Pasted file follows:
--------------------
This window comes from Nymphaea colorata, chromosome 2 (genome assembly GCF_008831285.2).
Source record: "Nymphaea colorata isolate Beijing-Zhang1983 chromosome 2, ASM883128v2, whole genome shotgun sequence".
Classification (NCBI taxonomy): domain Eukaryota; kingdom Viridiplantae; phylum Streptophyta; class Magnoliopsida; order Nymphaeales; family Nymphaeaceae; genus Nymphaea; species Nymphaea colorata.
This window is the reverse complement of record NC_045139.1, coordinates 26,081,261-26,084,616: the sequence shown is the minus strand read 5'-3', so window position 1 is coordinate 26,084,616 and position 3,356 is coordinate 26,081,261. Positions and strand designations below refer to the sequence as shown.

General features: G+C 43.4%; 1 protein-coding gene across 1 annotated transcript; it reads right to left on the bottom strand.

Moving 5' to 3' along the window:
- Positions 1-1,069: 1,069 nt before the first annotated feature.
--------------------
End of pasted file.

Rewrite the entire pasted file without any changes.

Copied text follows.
This window comes from Nymphaea colorata, chromosome 2 (genome assembly GCF_008831285.2).
Source record: "Nymphaea colorata isolate Beijing-Zhang1983 chromosome 2, ASM883128v2, whole genome shotgun sequence".
Classification (NCBI taxonomy): domain Eukaryota; kingdom Viridiplantae; phylum Streptophyta; class Magnoliopsida; order Nymphaeales; family Nymphaeaceae; genus Nymphaea; species Nymphaea colorata.
This window is the reverse complement of record NC_045139.1, coordinates 26,081,261-26,084,616: the sequence shown is the minus strand read 5'-3', so window position 1 is coordinate 26,084,616 and position 3,356 is coordinate 26,081,261. Positions and strand designations below refer to the sequence as shown.

General features: G+C 43.4%; 1 protein-coding gene across 1 annotated transcript; it reads right to left on the bottom strand.

Moving 5' to 3' along the window:
- Positions 1-1,069: 1,069 nt before the first annotated feature.